The ancient “Vedanta tradition was a cradle of liberal tenets. The liberalism of ancient India, however, got suppressed under successive foreign rulers. Even the forces that came along with the freedom movement were all statist in the sense that they all favoured a strong interventionist state and even Gandhi’s anarchism proved to be little more than a scoring point with them. Today, with the fall of the Nehruvian model, there still seems to be little hope for the liberal democrats. With the Government itself resorting to blatantly populist measures, a serious programme of liberalisation would require the restoration of law and order, clearance of the Aegean stables of the judiciary, further pruning of the forest of economic regulations, dismantling of the bureaucracy, restoration of fundamental rights under the constitution and the working out of a reasonable exit policy.
Liberalism is far from being the dominant or even the mainstream school of thought in India. Worse still, most consider liberalism as an idea imported from abroad and as being derogatory to national pride. Within the country, the cry goes, that liberalism suits the convenience of the affluent and the strong minority and militates against the welfare security net that the weaker masses of the society need so badly. The defunct Nehruvian Socialism is being replaced not by the vibrant forces of liberal entrepreneurship but by lumpen chauvinistic and communal jingoism…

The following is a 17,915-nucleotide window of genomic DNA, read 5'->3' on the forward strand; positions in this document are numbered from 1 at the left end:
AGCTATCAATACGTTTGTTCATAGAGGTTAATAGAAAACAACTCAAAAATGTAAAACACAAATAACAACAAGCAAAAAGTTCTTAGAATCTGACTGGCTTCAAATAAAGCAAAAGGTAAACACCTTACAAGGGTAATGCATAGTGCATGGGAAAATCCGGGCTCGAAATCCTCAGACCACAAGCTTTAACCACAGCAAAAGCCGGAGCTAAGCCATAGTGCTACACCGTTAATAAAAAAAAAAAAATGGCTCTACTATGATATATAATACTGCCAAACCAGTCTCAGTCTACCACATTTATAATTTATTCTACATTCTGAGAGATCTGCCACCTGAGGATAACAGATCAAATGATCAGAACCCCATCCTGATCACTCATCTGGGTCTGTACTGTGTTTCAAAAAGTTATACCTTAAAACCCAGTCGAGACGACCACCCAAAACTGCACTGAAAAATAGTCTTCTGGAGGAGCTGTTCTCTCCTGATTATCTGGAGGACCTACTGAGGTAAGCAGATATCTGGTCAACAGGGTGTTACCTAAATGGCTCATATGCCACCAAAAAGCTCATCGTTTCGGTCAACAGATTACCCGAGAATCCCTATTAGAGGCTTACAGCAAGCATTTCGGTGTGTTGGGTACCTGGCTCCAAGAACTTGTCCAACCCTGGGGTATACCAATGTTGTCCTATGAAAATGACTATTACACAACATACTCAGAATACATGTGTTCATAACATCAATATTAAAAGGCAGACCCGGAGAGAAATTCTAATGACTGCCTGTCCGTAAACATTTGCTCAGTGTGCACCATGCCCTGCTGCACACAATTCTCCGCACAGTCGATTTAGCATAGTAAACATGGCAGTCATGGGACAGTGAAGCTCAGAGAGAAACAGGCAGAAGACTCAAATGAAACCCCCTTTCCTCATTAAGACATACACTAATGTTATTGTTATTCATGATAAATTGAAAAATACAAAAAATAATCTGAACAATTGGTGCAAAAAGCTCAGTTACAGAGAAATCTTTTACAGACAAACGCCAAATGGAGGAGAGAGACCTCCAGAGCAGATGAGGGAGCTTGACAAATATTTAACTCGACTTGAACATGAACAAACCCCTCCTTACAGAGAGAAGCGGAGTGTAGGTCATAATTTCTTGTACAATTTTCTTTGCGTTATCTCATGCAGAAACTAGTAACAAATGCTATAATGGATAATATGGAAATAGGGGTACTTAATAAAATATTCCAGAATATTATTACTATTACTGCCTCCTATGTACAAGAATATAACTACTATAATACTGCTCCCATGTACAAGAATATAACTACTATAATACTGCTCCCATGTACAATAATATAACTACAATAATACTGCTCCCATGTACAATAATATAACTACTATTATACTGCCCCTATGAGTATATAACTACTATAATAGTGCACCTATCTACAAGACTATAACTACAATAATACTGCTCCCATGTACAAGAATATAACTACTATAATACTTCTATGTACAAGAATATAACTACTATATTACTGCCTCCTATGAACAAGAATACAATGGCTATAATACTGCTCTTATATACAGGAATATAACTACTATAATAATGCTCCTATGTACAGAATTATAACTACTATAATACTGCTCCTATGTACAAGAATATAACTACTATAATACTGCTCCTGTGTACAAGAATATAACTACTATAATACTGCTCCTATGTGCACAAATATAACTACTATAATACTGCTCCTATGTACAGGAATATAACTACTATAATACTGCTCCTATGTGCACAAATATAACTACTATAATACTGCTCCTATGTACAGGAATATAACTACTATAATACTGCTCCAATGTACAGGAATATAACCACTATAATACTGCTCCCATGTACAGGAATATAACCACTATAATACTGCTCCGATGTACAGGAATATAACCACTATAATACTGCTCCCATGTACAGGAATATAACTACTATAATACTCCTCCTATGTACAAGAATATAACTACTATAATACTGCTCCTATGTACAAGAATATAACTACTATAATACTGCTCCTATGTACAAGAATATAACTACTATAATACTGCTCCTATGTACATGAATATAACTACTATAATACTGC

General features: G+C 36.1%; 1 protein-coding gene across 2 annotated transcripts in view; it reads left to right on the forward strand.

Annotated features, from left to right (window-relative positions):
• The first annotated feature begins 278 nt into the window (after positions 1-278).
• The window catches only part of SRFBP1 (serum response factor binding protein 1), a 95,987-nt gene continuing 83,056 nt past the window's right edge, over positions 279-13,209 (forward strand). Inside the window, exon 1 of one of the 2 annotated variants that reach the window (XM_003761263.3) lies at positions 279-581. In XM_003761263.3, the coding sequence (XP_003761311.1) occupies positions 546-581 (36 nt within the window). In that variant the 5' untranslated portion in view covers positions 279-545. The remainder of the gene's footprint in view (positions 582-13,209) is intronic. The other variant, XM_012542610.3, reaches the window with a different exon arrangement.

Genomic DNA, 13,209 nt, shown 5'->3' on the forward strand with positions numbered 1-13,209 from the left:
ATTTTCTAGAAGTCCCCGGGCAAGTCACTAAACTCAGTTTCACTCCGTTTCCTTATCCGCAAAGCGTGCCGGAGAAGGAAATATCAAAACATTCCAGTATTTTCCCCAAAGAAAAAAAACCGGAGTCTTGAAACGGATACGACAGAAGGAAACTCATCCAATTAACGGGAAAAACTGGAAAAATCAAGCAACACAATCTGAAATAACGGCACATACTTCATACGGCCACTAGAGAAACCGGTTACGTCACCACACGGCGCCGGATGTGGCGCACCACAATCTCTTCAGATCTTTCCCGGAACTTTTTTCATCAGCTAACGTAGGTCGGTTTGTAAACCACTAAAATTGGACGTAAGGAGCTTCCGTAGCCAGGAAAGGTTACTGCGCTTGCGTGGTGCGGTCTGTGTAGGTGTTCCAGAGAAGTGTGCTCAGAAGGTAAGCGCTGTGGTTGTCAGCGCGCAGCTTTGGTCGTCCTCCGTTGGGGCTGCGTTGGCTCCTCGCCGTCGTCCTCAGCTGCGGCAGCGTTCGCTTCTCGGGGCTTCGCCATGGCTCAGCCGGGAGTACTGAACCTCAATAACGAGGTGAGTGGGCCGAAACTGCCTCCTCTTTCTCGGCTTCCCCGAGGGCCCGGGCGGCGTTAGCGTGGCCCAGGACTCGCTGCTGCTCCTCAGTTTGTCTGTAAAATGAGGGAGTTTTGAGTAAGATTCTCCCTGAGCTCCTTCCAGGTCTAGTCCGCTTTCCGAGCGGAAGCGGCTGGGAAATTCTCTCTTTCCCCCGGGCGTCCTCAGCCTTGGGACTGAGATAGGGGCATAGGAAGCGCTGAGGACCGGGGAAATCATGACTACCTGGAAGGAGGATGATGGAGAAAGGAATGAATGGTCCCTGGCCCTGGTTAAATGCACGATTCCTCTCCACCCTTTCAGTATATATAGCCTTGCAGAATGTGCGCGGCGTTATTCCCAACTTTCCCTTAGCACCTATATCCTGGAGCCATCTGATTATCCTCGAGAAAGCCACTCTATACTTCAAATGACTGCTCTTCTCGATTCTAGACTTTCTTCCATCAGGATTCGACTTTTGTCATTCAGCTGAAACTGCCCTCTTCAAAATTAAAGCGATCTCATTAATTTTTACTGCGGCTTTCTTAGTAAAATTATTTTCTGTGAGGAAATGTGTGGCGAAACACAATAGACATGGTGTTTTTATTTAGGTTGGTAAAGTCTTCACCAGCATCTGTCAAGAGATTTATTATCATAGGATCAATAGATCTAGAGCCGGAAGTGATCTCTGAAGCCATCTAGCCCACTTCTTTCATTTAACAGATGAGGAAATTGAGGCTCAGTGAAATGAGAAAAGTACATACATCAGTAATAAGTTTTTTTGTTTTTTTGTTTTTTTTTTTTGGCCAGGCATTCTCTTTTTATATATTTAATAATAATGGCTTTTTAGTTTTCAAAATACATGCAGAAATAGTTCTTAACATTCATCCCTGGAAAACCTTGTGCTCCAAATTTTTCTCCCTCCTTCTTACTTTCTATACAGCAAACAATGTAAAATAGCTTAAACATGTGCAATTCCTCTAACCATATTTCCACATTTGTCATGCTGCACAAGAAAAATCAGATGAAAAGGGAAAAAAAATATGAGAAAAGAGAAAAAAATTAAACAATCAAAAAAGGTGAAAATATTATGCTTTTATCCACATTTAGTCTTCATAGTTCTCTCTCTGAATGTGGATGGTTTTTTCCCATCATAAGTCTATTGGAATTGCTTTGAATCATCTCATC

…But history has ample evidence that liberty blossoms in the most unexpected of places and at seemingly impossible times. The world is moving towards demolishing walls that have fragmented and distorted the world. India could not remain for long an island of statism. Indian history shows that people believe in minimal decencies and are capable of fighting against tyrants if a Gandhi comes along. An Indian Hitler will have to be exceptionally lucky to survive for any length of time. This much hope ought to be enough for seekers of liberty and equality.
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First Published in The Liberal Times – November 1995
Other editions of the publication can be accessed at Indian Liberals, an open, multilingual digital archive committed to preserving liberal voices in the Indian public sphere.
The opinions expressed in this essay are those of the authors. They do not purport to reflect the opinions or views of CCS.